My Pap Smear Results Were Abnormal: What Now?

Getting regular Pap smears can save your life. Pap tests look for abnormal changes to cervical cells and are an important way to detect cervical cancer at its earliest stages. Scheduling and visiting your gynecologist for routine Pap tests play a key role in preventative health for women. 

While receiving an abnormal result can understandably cause fear and anxiety, try not to panic. Abnormal Pap results are common and don’t always mean anything scary. Read on to learn what abnormal Pap tests mean and what steps you should take next.

Routine health exams can often take a back seat to other responsibilities. It’s easy to put off getting a Pap test when you have career demands and a family to care for. At Capital Women’s Care, our team of providers wants women to know that getting your regular Pap test is one of the most important things you can do for your gynecological wellness. Catching cervical cancer early greatly improves the chances of successful treatment.

What is a Pap smear?

A Pap smear is a simple but vital test that looks for abnormal changes to cervical cells. This highly sensitive test can pick up cervical cancer in its early stages and even detect changes that have a likelihood of becoming cancer. This means that a Pap smear can be the first step in stopping cervical cancer in its tracks before it develops. 

This crucial exam is performed in the office and takes about 10-20 minutes. The screening test involves swabbing a sample of your cervical cells during a pelvic exam. Your doctor forwards the sample to a laboratory and receives the result within a few days. 

Understanding Pap smear results

 The first thing you should know is that abnormal Pap results are common. It helps to familiarize yourself with Pap screening results so that you know what your abnormal test means. Your provider discusses your results with you and answers any questions you may have.

An abnormal Pap test result means that some of the cells of your cervix have undergone changes. It should provide you with some relief to know that in most cases, this does not mean you have cervical cancer.

Inflammation and sexually transmitted diseases (STDs) such as herpes and human papillomavirus (HPV) can cause abnormal Pap results. In fact, HPV causes most cases of cervical cancer.

Cervical cells that have only mild changes are considered low grade. On the other hand, high-grade cells look much less like normal cells and have a higher risk of going on to become cancer. 

The following are common Pap results:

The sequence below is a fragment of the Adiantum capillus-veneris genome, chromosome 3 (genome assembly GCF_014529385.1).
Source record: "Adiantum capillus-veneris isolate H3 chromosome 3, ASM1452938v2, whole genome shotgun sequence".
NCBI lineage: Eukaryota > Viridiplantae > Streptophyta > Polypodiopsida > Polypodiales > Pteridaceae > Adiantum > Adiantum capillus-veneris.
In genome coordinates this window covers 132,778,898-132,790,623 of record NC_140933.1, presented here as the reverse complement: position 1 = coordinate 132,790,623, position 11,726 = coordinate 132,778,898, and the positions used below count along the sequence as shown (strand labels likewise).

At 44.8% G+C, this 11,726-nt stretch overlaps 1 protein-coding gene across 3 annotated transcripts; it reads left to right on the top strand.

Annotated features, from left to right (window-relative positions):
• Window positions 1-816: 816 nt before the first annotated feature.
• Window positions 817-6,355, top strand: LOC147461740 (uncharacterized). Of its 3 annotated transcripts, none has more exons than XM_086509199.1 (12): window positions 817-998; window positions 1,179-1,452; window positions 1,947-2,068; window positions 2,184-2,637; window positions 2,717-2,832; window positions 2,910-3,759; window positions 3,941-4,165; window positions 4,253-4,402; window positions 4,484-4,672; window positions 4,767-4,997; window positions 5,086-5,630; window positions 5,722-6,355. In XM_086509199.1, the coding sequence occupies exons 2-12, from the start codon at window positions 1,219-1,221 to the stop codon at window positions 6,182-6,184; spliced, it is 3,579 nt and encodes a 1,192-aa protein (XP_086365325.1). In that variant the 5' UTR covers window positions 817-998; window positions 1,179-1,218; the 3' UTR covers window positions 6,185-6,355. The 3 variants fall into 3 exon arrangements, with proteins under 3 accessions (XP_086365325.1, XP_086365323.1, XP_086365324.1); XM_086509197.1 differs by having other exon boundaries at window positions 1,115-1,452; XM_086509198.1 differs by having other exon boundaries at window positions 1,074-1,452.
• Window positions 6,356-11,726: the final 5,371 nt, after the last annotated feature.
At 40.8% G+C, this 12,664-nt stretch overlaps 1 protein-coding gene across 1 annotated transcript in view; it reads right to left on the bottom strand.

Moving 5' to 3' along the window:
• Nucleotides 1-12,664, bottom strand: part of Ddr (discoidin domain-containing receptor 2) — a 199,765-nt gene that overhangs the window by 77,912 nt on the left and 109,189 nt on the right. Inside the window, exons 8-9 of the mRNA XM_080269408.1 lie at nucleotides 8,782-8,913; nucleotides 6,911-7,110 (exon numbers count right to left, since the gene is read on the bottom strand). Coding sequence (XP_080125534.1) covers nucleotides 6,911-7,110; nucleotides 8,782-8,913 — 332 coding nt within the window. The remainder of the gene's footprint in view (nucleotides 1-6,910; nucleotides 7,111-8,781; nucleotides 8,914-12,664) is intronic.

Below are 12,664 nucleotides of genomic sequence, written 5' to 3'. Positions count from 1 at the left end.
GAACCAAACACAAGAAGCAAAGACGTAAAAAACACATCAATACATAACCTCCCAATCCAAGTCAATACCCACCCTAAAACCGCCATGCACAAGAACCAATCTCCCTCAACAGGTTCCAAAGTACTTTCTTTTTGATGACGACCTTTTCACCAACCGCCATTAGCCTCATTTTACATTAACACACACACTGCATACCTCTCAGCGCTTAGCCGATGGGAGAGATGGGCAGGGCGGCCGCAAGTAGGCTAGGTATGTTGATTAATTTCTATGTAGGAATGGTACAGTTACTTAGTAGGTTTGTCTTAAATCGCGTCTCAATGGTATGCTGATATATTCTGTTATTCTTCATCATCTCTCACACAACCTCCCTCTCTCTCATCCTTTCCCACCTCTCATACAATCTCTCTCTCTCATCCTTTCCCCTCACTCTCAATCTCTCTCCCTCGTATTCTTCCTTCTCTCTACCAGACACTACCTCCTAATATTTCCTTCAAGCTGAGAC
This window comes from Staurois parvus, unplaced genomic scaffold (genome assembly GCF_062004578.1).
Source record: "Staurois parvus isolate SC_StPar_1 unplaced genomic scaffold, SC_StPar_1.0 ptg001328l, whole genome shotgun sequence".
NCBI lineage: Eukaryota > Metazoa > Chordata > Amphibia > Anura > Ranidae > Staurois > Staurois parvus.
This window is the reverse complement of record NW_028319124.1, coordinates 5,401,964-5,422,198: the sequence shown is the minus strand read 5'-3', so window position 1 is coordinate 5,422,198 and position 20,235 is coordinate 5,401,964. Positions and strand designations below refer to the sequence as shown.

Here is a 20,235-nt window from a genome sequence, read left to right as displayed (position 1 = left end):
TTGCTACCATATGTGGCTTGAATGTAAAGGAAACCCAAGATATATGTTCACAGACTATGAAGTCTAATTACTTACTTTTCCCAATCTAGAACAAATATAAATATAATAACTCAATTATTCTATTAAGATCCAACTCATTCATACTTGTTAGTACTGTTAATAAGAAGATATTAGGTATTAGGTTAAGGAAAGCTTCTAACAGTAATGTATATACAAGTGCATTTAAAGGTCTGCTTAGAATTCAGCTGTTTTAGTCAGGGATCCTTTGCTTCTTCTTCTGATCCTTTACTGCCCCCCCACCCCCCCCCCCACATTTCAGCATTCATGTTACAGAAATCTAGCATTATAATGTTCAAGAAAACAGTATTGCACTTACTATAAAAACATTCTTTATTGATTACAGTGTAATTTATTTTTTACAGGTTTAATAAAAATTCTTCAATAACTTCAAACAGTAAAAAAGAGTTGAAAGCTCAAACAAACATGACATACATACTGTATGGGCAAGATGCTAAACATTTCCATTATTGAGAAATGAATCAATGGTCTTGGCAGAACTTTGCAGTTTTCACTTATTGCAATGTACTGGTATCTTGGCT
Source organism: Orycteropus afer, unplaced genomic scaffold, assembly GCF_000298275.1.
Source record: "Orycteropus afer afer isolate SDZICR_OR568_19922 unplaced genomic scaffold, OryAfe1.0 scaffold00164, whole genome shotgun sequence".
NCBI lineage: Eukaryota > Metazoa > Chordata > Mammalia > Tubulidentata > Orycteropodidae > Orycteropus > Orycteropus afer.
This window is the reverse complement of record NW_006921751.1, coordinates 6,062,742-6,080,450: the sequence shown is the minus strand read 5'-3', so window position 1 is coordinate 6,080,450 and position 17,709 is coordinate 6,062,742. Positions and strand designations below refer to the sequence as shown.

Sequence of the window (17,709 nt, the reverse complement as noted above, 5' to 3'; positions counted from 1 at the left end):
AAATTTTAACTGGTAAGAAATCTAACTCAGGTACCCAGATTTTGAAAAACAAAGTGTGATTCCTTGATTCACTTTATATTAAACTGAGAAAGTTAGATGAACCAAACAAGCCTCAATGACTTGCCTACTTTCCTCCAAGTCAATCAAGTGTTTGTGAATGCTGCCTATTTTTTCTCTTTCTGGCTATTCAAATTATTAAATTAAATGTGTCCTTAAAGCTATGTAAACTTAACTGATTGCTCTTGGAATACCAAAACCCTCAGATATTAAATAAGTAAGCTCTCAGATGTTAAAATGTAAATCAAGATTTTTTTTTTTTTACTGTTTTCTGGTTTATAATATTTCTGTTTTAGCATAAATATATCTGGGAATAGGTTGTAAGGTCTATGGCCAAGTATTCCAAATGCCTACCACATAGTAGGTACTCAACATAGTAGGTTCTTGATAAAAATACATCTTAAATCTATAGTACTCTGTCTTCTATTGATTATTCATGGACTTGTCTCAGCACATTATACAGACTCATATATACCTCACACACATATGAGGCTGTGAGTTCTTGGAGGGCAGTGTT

Atypical squamous cells

This abnormal result is the most common and means that squamous cells on the surface of your cervix don’t look normal. This can happen as a result of an infection.

Atypical glandular cells

This result means that some of your glandular cells don’t look normal, and it may signal precancerous changes.

Low-grade squamous intraepithelial lesions

These are mild changes that are most often caused by human papillomavirus (HPV). These changes may go away on their own.

High-grade squamous intraepithelial lesions

This is a more serious abnormal result that means HPV is present and causing more severe changes to cervical cells that could turn into cancer.

Schedule a follow-up if your results are abnormal

In many cases, Pap smear results come back normal and you won’t have anything to worry

about other than scheduling your next Pap test. But there are times when Pap results are abnormal. 

In the case of abnormal results, your Capital Women’s Care provider requests that you schedule a follow-up visit to review your results and discuss the next steps. It’s important that you schedule and attend this follow-up appointment so that you and your provider can address potential issues and keep your health on the right track.

Depending on your specific results, your provider may recommend simply watching and waiting to keep an eye on low-grade cells that are less likely to turn into a serious problem. We commonly recommend removing high-grade cervical cells to reduce the risk of issues in the future.

Pap screenings are an important way to prevent cervical cancer. To learn more about abnormal Pap tests and your options moving forward, contact the office nearest you to schedule an appointment. Our clinics are located in Arlington and McLean, Virginia.


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